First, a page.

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I have spent the past week at the Teachers College Reading and Writing Project’s Summer Reading Institute. My brain is bursting with all I have learned from my amazing section leaders and the keynote speakers. My senses are overwhelmed by the sights and sounds of New York City in August. My life is richer because of people I have met and friends I have made. It has been a glorious week.

How could I possibly choose a poem to share today that reflects my week? By focusing on one small piece of my experience.

Each teacher was given a book at the beginning of the week to use as a mentor text for the work of the Institue. I received Becoming Naomi León (Scholastic Press, 2004) by Pam Muñoz Ryan. I have loved every book I’ve read by Ryan, but somehow, I had missed this beautiful story about a young girl finding her true self. Pam Muñoz Ryan’s writing is so lyrical, I wondered if she’d written any poetry. A quick search reminded me about The Dreamer, Ryan’s lovely book about the young Pablo Neruda and led me to this poem:

“I Am Poetry”

by Pam Muñoz Ryan

I am poetry,

waiting to seize the poet.

I ask the questions

for which all answers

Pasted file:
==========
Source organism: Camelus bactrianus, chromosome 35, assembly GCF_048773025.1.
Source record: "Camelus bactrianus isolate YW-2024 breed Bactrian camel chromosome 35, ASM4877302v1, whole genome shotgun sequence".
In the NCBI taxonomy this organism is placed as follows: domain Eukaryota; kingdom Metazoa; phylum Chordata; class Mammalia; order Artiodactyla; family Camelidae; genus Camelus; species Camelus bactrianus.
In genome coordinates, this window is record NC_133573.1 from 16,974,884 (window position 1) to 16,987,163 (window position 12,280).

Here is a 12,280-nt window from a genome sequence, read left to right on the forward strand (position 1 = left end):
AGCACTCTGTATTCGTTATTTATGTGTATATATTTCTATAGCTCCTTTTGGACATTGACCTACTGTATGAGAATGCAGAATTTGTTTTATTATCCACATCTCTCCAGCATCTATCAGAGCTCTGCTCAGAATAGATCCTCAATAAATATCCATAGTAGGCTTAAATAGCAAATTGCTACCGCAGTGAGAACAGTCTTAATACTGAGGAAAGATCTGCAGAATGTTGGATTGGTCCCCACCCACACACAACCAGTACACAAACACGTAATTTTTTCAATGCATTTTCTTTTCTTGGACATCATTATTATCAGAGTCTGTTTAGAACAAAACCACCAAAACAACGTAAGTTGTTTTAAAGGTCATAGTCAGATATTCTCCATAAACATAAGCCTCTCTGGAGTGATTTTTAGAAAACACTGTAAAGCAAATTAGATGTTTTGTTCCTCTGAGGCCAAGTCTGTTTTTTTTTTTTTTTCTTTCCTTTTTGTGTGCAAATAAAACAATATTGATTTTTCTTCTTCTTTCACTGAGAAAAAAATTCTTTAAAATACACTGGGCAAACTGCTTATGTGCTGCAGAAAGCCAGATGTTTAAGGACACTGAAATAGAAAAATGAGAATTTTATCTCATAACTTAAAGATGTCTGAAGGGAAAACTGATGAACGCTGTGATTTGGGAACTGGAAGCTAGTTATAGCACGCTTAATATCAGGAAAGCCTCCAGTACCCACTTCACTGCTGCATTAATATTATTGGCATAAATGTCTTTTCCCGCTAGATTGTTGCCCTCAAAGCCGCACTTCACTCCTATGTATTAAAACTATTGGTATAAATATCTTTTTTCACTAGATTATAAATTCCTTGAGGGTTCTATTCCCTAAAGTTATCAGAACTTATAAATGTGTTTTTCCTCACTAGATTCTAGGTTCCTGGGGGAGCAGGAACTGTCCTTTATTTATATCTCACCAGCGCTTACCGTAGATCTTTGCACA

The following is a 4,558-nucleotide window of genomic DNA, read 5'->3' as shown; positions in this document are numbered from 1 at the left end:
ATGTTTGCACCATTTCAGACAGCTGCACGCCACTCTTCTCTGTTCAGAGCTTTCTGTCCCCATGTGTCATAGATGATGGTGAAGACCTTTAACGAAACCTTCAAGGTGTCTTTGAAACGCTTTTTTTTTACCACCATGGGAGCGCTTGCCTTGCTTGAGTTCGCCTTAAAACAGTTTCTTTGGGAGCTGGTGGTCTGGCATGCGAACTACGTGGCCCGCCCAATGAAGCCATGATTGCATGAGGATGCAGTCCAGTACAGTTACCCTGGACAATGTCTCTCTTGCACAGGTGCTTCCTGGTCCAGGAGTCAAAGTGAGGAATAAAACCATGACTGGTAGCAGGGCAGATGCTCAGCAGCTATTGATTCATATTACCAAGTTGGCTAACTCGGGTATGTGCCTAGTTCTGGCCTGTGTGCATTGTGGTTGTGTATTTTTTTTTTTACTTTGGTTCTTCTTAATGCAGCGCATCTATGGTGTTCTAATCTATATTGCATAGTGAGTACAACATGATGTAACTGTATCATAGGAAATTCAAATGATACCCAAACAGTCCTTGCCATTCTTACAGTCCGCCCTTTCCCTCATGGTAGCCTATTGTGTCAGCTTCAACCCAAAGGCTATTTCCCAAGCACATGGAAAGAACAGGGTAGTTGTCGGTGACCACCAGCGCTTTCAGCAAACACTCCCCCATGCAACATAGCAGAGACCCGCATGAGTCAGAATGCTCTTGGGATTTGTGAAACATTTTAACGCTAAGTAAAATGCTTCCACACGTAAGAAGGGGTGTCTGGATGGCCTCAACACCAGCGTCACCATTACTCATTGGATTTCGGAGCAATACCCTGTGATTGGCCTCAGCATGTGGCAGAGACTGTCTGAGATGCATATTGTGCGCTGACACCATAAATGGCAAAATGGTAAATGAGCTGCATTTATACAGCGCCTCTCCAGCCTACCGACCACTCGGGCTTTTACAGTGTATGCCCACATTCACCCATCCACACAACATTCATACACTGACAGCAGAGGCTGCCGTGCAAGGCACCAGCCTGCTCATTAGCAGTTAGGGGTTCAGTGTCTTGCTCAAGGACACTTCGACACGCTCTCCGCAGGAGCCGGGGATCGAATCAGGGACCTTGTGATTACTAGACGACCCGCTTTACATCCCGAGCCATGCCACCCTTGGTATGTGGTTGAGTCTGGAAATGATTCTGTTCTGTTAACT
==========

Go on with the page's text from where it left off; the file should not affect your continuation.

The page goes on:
exist.

I choose no one.

I choose every one.

Come closer…

…if you dare.

I am poetry,

lurking in dappled shadow.

I am the confusion

of root

and gnarled branch.

I am the symmetry

of insect,

leaf,

and a bird’s outstretched wings.

Read the rest of the poem here.

If you haven’t read Becoming Naomi León, The Dreamer, or any of Ryan’s other novels for children, read one today. You’ll be glad you did. 

Please be sure to visit Heidi at My Juicy Little Universe for the Poetry Friday Round Up.

Slice of Life: Recipe for a Perfect Summer Day

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Last week I was lucky enough to spend four wonderful days at a lake in northern Wisconsin with my son, daughter-in-law, and her family. Inspired by the beauty surrounding me, and a poem I read recently by Laura Purdie Salas, I decided to write a recipe poem about my visit to Lake Minocqua.

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“Recipe for a Perfect Summer Day”

Take one lake filled with calm, clear water,

sun-warmed and sparkling.

Surround it with towering pine trees,

where bald eagles nest and perch.